By Ryan Yousefi
By Chuck Strouse
By Terrence McCoy
By Terrence McCoy
By Terrence McCoy
By Michael E. Miller
By Kyle Munzenrieder
By Michael E. Miller
Hobbled as he is, Gelber plans to spend much of today working on the memoir he's writing for his grandchildren. "I have a strong sense of family history," he says. The project began as a scrapbook full of faded documents marking his parents' third-class steerage from Austria to New York City, sepia photographs ("I always thought that was me on the horse with the cowboy hat, but I just found out that's my brother," he says of one little boy pictured), and birth certificates. He's been researching and compiling it all into a narrative and has gotten as far as the late Forties, when the entire family moved to Miami Beach. With them came former Army Sgt. Seymour Gelber, who had served in the Army of Occupation in Japan.
The next section will cover his legal career: his graduation from the University of Miami Law School in 1953, his time as a prosecutor under State Attorney Richard Gerstein, and his fifteen-year tenure as a juvenile court judge. He left the bench in 1989, two years before he became mayor.
As he fills his memoir with his own experiences, recent political events in Miami-Dade give him plenty of fodder for his next section, on his late-in-life political career.
With all the recent indictments of politicians, people in the private sector are discussing a concerted effort to stamp out corruption in government. Is this just a lot of talk?
People are beating their breasts, and they'll have marches against corruption, and that's okay. It'll arouse the community. I think we have to look at corruption in structural terms, in the infrastructure of how government works. My philosophy is that in order to have decent government, you have to have friction. There has to be an uncomfortable feeling in everyone who's in office, that "Someone else is looking at me." Otherwise people get too comfortable and sometimes slide into doing things for one another.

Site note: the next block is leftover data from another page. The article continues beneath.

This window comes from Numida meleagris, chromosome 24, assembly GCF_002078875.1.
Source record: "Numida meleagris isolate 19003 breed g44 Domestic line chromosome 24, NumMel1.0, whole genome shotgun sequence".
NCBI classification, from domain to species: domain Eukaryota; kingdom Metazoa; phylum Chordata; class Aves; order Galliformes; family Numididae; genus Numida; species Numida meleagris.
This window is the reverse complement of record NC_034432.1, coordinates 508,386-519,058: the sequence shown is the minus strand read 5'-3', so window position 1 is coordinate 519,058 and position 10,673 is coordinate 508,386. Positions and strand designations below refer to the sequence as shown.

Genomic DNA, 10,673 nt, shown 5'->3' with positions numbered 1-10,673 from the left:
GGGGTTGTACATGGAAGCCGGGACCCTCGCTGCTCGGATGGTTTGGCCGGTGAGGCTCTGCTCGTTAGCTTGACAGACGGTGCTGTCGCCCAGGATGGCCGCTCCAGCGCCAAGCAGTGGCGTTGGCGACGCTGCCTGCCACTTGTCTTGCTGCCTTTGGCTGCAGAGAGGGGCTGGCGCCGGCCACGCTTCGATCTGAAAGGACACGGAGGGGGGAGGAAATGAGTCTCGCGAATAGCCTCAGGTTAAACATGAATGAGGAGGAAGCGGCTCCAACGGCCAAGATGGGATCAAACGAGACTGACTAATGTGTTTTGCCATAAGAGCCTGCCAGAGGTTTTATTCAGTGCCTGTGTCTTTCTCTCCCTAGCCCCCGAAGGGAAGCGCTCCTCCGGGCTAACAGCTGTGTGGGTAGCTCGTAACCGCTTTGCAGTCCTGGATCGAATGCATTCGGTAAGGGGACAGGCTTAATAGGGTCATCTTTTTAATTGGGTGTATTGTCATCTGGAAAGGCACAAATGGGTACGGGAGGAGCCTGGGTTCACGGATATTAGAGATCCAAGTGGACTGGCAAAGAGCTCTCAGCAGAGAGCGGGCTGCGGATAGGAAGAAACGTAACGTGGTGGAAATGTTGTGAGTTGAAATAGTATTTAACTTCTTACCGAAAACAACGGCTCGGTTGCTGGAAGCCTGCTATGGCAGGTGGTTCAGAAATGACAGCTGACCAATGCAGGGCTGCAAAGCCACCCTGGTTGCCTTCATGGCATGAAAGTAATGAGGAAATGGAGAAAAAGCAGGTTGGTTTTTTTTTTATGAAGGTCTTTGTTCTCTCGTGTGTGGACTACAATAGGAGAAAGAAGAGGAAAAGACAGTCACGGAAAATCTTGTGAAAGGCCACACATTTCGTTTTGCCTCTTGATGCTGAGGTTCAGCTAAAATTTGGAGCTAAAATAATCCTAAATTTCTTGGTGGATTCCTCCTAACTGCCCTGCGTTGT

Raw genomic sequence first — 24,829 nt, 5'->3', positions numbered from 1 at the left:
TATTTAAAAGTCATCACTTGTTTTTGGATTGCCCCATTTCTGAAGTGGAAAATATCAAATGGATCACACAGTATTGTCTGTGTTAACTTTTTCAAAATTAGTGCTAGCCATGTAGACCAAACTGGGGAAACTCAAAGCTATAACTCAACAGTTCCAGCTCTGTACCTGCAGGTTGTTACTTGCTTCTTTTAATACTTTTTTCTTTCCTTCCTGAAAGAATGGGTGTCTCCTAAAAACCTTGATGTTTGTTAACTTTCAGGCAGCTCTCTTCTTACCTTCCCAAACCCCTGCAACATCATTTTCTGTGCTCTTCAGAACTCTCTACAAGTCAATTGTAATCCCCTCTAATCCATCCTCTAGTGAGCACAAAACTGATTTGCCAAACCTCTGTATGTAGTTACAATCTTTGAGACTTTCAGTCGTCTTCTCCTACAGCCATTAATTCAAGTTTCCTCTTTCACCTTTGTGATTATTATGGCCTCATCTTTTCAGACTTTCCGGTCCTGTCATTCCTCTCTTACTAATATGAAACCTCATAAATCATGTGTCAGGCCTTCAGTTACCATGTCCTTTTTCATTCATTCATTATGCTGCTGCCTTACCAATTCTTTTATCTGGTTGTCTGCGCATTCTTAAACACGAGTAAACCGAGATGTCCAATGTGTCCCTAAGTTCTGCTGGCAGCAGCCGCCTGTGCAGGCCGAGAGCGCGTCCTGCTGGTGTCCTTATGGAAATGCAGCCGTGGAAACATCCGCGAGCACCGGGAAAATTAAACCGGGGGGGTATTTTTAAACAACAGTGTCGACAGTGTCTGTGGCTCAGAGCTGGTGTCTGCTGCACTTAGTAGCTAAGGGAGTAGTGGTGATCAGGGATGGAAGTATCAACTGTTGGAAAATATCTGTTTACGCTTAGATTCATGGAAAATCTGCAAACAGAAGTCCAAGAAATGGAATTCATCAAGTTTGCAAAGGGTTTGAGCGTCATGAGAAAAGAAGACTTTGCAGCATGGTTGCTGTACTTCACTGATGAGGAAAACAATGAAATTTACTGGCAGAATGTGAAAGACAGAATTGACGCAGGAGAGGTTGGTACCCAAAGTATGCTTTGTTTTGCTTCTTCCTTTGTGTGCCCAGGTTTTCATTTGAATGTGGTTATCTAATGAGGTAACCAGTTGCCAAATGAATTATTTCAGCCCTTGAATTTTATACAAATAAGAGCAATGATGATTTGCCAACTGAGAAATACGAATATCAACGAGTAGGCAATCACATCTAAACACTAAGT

What about the City of Miami, the election, vote fraud, and rotating mayors and city managers? What really stands out in your mind as signs that people were too comfortable?
I don't think the City of Miami has operated differently for 20, 30 years. It's always been a very close-knit operation, with a certain power structure inside and outside of government, and it was there long before Hispanics took over. It's embedded in the city. It's so encrusted you'd have to first set off an atom bomb to blow everything up.
The City of Miami Beach has a long reputation of being a corrupt city. I've been here 50 years now, going back to the days when the commissioners were owned by the [mob] syndicate and the hotels. They didn't have any codes of ethics or lobbying or anything, and they were a very comfortable group. Nobody bothered them, and the community accepted it.
Whose responsibility is it to break up that kind of cozy situation?
It has to be done by the officeholders themselves, and the only way that could happen would be if groups like the Chamber of Commerce and the Non-Group and Mesa Redonda -- if they put enough pressure on the elected people.
You were a prosecutor. What about the role of the State Attorney's Office in rooting out corruption?
One of the basic things that has been overlooked is how the government operates internally. To fight corruption, you go to the roots, not who's going to root it out. Beefing up the prosecutor's office and the police, sure, that's okay. But the more significant way to fight corruption is internally, to build up forces within the city, checks and balances. You have to start digging right into the heart of government, and not just sit back and say, "We're going to refer this to that State Attorney."
The State Attorney has done a decent job, but that's defensive. You have to go on the offensive. Leadership can create an environment that, if you commit a corrupt act, the likelihood is high that you will be detected and arrested. That will is not there in most governmental operations.
And this is the responsibility of elected officials? Who do you think could assume this kind of role countywide?
There are people like Jimmy Morales and Katy Sorenson and Miguel Diaz de la Portilla and Betty Ferguson on the county commission. There are some high-quality county commissioners who would be more than adequate at doing something like that. But you need not only elected officials but the managers, too. That's my response on corruption. Nobody has asked me, though. [He laughs.]
You've had this sort of pent up for a while.
Well, I've been thinking about it, waiting to see what they're going to do.
What about this area's tendency to re-elect the indicted?
Well, [jailed former Miami City Commissioner Humberto] Hernandez might run this afternoon and get elected again because of some personal feelings his supporters have. That generally doesn't happen in the political field. The voters don't have a bond with the officeholder in 90 percent of the cases. With [Raul] Martinez they did. With Hernandez they did. But I can tell you that here on the Beach, I thought I was fairly popular, but I didn't have any bond. Nobody would say, "I'm gonna vote for Gelber no matter what." I mean, if the first thing came out that I beat my wife Edith or something, I'm gone. And that's good. Penelas is very popular right now, but if something happens next week, he's gone.